The Noguchi Memorial Institute for Medical Research (NMIMR) on Wednesday, 24th November 2021 launched its COVID-19 Symposium Series under the theme “COVID-19 In Ghana: The Noguchi Story”.
The aim of the COVID-19 Symposium Series is to share findings from data the Institute, together with its stakeholders, has gathered on COVID-19 in Ghana.
Speaking at the event, Professor Nana Aba Appiah Amfo, Vice-Chancellor of the University of Ghana and the Chairperson of the event noted that the Institute’s theme for the COVID-19 Symposium Series is in line with her vision of improving the University’s visibility and maintaining a consistent positive media presence. She added, “Telling our stories from our perspective is one of the critical means of achieving this goal. Let me congratulate NMIMR for literally running with this vision”.
She further indicated that NMIMR under the College of Health Sciences, University of Ghana has been instrumental in the fight against COVID-19 and congratulated the Institute for this the Institute is the first to establish diagnostic capacity in Ghana and confirmed the first case in March 2020. She commended the staff at the Institute for their selfless efforts in providing the technical capacity and for being the main COVID-19 testing laboratory during the onset of the transmission in Ghana.
“I laud all Directors, past and present, and the staff of the Institute for their restless efforts and commitment to the mission and vision of this Institute. I congratulate you not only for the work done in curbing the spread of the virus and not just in relation to this pandemic but also to other biosecurity concerns including the ongoing yellow fever outbreak in Ghana”, she added.
The Deputy Minister for Information, Honorable Fatimatu Abubakar, who represented the Information Minister and Guest of Honor, Honorable Kojo Oppong Nkrumah, launched the Symposium series and indicated that the Government of Ghana has significantly expanded the COVID-19 testing capacity. She further stated that the Government has scaled up the domestic production of Personal Protective Equipment (PPEs) to build the capacity of the Ghanaian health systems resilience for future health emergencies.
“Ghana’s approach to testing and contact tracing thus far had highlighted the importance of research in dealing with COVID-19 and any other future health menaces. And I would like to commend the staff of NMIMR for their leadership and continuous efforts in terms of research and contact tracing”, she added.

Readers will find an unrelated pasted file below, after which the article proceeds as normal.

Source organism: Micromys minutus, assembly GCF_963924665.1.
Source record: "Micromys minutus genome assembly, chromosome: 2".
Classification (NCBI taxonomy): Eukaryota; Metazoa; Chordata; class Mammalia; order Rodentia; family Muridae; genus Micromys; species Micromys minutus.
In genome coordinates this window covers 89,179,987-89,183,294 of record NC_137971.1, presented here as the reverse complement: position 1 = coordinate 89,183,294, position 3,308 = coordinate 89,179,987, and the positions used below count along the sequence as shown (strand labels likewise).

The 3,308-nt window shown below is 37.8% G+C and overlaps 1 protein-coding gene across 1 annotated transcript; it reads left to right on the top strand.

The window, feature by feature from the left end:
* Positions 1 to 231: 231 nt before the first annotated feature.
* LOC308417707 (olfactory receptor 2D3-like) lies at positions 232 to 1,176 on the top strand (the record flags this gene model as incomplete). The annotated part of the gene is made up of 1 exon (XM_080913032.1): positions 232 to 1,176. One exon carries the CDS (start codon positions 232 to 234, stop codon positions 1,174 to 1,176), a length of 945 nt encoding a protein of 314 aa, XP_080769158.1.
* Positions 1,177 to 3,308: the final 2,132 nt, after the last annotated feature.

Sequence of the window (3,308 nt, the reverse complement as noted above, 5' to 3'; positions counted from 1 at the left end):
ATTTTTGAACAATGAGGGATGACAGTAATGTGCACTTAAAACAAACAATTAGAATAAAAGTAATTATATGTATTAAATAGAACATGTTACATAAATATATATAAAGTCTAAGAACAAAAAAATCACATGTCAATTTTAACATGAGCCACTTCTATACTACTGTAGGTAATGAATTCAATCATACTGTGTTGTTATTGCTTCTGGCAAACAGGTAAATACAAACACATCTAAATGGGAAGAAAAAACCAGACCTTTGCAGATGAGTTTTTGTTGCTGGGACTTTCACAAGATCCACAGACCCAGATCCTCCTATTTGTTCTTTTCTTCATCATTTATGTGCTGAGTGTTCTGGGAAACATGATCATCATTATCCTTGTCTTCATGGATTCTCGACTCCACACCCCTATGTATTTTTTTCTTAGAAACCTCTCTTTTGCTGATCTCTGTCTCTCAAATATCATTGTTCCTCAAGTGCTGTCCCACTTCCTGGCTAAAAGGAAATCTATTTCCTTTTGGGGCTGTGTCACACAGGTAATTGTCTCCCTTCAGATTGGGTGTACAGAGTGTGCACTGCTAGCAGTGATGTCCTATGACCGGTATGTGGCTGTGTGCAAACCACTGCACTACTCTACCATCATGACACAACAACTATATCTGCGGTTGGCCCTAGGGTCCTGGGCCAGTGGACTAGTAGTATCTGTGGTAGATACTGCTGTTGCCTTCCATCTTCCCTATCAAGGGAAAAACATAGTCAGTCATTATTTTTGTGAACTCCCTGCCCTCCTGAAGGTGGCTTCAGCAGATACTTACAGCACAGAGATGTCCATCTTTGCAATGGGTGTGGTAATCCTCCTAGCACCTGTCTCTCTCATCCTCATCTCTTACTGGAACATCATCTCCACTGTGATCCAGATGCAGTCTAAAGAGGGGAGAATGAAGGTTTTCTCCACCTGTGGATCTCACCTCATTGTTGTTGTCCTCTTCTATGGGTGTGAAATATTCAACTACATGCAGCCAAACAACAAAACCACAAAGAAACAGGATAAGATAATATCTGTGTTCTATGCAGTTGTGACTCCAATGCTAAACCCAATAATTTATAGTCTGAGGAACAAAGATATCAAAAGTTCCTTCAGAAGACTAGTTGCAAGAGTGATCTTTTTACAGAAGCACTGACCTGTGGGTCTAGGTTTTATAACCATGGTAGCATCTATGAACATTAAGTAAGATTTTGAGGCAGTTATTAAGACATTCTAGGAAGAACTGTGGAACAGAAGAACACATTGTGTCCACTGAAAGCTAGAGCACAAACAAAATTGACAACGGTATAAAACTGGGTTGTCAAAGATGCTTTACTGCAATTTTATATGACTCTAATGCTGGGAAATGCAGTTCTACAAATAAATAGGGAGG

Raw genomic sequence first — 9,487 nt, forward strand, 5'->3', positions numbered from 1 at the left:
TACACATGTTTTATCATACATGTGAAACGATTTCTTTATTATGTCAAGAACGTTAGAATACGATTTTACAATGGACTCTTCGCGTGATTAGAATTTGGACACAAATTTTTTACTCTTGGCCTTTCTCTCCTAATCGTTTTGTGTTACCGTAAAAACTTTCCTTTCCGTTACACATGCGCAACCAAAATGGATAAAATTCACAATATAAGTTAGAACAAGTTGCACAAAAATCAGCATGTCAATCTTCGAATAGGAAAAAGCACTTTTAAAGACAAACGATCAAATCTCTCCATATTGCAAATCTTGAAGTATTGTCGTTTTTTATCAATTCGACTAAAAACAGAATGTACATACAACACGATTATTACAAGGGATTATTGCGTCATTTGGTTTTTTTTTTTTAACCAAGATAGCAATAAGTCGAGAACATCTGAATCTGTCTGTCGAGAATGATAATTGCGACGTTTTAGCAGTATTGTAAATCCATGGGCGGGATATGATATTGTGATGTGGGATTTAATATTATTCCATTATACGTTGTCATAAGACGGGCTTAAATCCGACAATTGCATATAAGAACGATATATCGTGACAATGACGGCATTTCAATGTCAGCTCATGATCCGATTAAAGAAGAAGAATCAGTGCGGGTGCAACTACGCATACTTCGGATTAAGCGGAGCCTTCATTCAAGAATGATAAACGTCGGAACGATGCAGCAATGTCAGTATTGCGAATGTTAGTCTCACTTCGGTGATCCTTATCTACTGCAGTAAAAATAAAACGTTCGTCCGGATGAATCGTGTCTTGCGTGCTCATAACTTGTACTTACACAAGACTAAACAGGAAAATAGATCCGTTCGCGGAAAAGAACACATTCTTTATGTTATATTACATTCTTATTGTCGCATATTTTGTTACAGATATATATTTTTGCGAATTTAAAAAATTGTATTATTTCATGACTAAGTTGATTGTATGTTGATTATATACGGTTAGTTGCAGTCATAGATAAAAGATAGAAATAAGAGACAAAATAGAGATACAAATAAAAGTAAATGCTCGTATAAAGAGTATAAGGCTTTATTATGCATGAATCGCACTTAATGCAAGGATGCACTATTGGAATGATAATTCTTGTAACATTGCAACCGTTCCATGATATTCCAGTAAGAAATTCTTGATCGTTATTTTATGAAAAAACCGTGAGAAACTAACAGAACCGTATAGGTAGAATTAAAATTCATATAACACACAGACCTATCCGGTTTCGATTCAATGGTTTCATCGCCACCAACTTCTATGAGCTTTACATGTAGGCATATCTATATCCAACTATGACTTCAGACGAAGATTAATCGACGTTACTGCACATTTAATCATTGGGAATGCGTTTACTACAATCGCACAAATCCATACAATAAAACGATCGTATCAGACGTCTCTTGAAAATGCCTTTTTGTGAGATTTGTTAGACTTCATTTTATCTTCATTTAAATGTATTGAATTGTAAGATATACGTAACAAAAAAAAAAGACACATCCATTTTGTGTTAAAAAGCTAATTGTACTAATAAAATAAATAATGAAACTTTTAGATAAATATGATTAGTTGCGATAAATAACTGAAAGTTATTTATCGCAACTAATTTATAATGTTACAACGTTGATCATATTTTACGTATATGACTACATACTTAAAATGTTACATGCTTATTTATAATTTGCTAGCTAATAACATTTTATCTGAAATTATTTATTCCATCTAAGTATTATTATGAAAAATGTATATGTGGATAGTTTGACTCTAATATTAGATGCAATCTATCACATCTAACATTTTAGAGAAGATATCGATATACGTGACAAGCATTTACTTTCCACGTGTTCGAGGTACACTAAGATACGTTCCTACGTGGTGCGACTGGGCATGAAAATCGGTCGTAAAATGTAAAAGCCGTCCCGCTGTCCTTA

She further pointed out that government remains committed to partnering with NMIMR to build a resilient health system.
Her Ladyship Justice Sophia Akuffo, former Chief Justice of the Republic of Ghana, Chairperson of the Board of Trustees of the COVID-19 National Trust Fund, and the Chairperson of the University of Ghana Council, explained that the COVID-19 National Trust Fund has become a proud partner of NMIMR through the provision of various types of support.
She pointed out that the COVID-19 National Trust Fund recognized the importance of research, implementation, and effective record management in the field of science, medicine, and the management of the global health crisis caused by the novel coronavirus pandemic.
“It is in the light of this that we found it prudent at the Trust to provide financial and logistical support of items worth 3 million cedis to NMIMR to enhance testing and continuous research into various aspects of the virus since it is novel and still evolving”, she added
Professor Dorothy Yeboah-Manu, Director of NMIMR said the commitment and dedication of staff over the years have positioned the Institute to receive several recognitions for research activities both as an Institute and as individual scientists with the most recent one being the Millennium Excellence Award for Science and Research.
The program continued after a short break with various presentations on the work done by the Institute in the fight against the virus. The first presentation was on “COVID-19 in Ghana: Noguchi’s Contribution to Diagnosis” and highlighted strategies the Institute devised to set up a functional diagnostic center to support the surveillance and case management activities of the Ghana Health Service as well as diagnostic and biosafety capacity across both public and private health centers.
The second presentation was titled “COVID-19 Pandemic in Ghana: The Race for Survival”. This also highlighted the need for sustained and intensified genomic surveillance of the virus in the population as an early detection tool for potential outbreaks and to inform related health policies in Ghana. The presentation also further highlighted the extension of NMIMR’s sequencing capacity to support the sequencing of samples from a number of West African neighboring countries.
The last presentation was titled “COVID-19 Specific Antibody Responses in Vaccinated Ghanaian Adults” and highlighted the development of COVID-19 neutralizing antibodies in individuals who had received the Oxford/AstraZeneca COVID-19 vaccine with or without prior exposure to COVID-19.
The event witnessed over 600 hundred participants both in person and on the various virtual platforms including Facebook, YouTube and Zoom.